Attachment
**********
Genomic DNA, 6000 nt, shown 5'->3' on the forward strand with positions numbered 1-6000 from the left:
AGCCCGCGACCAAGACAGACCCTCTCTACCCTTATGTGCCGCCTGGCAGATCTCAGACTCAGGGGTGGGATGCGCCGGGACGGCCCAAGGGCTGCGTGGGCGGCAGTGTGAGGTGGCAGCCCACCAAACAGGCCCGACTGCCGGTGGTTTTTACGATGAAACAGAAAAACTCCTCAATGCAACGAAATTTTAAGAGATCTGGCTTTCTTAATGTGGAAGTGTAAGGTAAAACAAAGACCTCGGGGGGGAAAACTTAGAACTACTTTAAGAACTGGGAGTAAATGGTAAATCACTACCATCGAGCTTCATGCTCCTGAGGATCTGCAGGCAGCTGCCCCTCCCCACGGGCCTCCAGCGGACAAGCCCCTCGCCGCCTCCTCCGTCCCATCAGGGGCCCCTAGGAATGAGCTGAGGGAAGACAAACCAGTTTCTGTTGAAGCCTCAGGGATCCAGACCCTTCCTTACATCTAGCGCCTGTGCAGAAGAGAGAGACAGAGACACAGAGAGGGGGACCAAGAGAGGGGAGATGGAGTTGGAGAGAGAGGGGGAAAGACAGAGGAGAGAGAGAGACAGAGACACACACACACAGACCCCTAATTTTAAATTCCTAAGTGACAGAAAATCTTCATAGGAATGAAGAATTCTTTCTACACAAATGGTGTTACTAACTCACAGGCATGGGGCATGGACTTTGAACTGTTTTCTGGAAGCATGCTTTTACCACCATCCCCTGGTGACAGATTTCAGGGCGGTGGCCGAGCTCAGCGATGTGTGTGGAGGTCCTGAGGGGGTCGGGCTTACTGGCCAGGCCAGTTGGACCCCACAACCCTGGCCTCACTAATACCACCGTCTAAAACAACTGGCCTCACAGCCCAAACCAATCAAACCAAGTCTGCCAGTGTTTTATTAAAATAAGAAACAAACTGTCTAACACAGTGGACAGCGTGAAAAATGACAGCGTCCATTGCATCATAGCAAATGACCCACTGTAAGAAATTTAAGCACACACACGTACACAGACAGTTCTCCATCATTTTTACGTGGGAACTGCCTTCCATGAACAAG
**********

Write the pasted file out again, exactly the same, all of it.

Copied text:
Genomic DNA, 6000 nt, shown 5'->3' on the forward strand with positions numbered 1-6000 from the left:
AGCCCGCGACCAAGACAGACCCTCTCTACCCTTATGTGCCGCCTGGCAGATCTCAGACTCAGGGGTGGGATGCGCCGGGACGGCCCAAGGGCTGCGTGGGCGGCAGTGTGAGGTGGCAGCCCACCAAACAGGCCCGACTGCCGGTGGTTTTTACGATGAAACAGAAAAACTCCTCAATGCAACGAAATTTTAAGAGATCTGGCTTTCTTAATGTGGAAGTGTAAGGTAAAACAAAGACCTCGGGGGGGAAAACTTAGAACTACTTTAAGAACTGGGAGTAAATGGTAAATCACTACCATCGAGCTTCATGCTCCTGAGGATCTGCAGGCAGCTGCCCCTCCCCACGGGCCTCCAGCGGACAAGCCCCTCGCCGCCTCCTCCGTCCCATCAGGGGCCCCTAGGAATGAGCTGAGGGAAGACAAACCAGTTTCTGTTGAAGCCTCAGGGATCCAGACCCTTCCTTACATCTAGCGCCTGTGCAGAAGAGAGAGACAGAGACACAGAGAGGGGGACCAAGAGAGGGGAGATGGAGTTGGAGAGAGAGGGGGAAAGACAGAGGAGAGAGAGAGACAGAGACACACACACACAGACCCCTAATTTTAAATTCCTAAGTGACAGAAAATCTTCATAGGAATGAAGAATTCTTTCTACACAAATGGTGTTACTAACTCACAGGCATGGGGCATGGACTTTGAACTGTTTTCTGGAAGCATGCTTTTACCACCATCCCCTGGTGACAGATTTCAGGGCGGTGGCCGAGCTCAGCGATGTGTGTGGAGGTCCTGAGGGGGTCGGGCTTACTGGCCAGGCCAGTTGGACCCCACAACCCTGGCCTCACTAATACCACCGTCTAAAACAACTGGCCTCACAGCCCAAACCAATCAAACCAAGTCTGCCAGTGTTTTATTAAAATAAGAAACAAACTGTCTAACACAGTGGACAGCGTGAAAAATGACAGCGTCCATTGCATCATAGCAAATGACCCACTGTAAGAAATTTAAGCACACACACGTACACAGACAGTTCTCCATCATTTTTACGTGGGAACTGCCTTCCATGAACAAG